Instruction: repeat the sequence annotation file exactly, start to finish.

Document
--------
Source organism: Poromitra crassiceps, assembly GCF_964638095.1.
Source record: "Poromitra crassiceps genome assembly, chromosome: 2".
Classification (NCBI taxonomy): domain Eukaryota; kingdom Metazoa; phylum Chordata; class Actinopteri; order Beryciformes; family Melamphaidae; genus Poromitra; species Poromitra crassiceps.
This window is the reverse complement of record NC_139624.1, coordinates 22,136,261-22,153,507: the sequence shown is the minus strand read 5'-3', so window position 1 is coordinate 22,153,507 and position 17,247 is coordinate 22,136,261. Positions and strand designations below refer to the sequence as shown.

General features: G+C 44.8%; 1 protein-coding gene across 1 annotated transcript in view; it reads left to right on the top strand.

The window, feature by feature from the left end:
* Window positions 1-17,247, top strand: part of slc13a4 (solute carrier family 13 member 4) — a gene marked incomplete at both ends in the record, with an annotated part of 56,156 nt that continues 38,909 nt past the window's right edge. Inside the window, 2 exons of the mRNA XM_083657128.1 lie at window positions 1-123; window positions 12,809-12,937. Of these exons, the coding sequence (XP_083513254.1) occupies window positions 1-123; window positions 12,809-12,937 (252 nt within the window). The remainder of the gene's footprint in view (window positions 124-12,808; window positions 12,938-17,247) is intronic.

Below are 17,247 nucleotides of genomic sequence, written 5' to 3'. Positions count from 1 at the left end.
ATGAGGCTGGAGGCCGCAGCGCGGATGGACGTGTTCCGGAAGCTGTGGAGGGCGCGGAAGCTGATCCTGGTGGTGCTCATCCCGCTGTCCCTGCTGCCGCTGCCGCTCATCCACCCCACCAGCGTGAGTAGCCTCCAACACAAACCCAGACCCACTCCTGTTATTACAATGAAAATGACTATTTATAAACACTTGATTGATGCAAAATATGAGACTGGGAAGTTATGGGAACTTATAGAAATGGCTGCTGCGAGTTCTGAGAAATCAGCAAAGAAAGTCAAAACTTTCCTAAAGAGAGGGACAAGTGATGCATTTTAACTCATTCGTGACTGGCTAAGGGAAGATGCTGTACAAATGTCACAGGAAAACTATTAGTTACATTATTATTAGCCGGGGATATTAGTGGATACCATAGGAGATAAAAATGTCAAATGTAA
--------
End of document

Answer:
Source organism: Poromitra crassiceps, assembly GCF_964638095.1.
Source record: "Poromitra crassiceps genome assembly, chromosome: 2".
Classification (NCBI taxonomy): domain Eukaryota; kingdom Metazoa; phylum Chordata; class Actinopteri; order Beryciformes; family Melamphaidae; genus Poromitra; species Poromitra crassiceps.
This window is the reverse complement of record NC_139624.1, coordinates 22,136,261-22,153,507: the sequence shown is the minus strand read 5'-3', so window position 1 is coordinate 22,153,507 and position 17,247 is coordinate 22,136,261. Positions and strand designations below refer to the sequence as shown.

General features: G+C 44.8%; 1 protein-coding gene across 1 annotated transcript in view; it reads left to right on the top strand.

The window, feature by feature from the left end:
* Window positions 1-17,247, top strand: part of slc13a4 (solute carrier family 13 member 4) — a gene marked incomplete at both ends in the record, with an annotated part of 56,156 nt that continues 38,909 nt past the window's right edge. Inside the window, 2 exons of the mRNA XM_083657128.1 lie at window positions 1-123; window positions 12,809-12,937. Of these exons, the coding sequence (XP_083513254.1) occupies window positions 1-123; window positions 12,809-12,937 (252 nt within the window). The remainder of the gene's footprint in view (window positions 124-12,808; window positions 12,938-17,247) is intronic.

Below are 17,247 nucleotides of genomic sequence, written 5' to 3'. Positions count from 1 at the left end.
ATGAGGCTGGAGGCCGCAGCGCGGATGGACGTGTTCCGGAAGCTGTGGAGGGCGCGGAAGCTGATCCTGGTGGTGCTCATCCCGCTGTCCCTGCTGCCGCTGCCGCTCATCCACCCCACCAGCGTGAGTAGCCTCCAACACAAACCCAGACCCACTCCTGTTATTACAATGAAAATGACTATTTATAAACACTTGATTGATGCAAAATATGAGACTGGGAAGTTATGGGAACTTATAGAAATGGCTGCTGCGAGTTCTGAGAAATCAGCAAAGAAAGTCAAAACTTTCCTAAAGAGAGGGACAAGTGATGCATTTTAACTCATTCGTGACTGGCTAAGGGAAGATGCTGTACAAATGTCACAGGAAAACTATTAGTTACATTATTATTAGCCGGGGATATTAGTGGATACCATAGGAGATAAAAATGTCAAATGTAA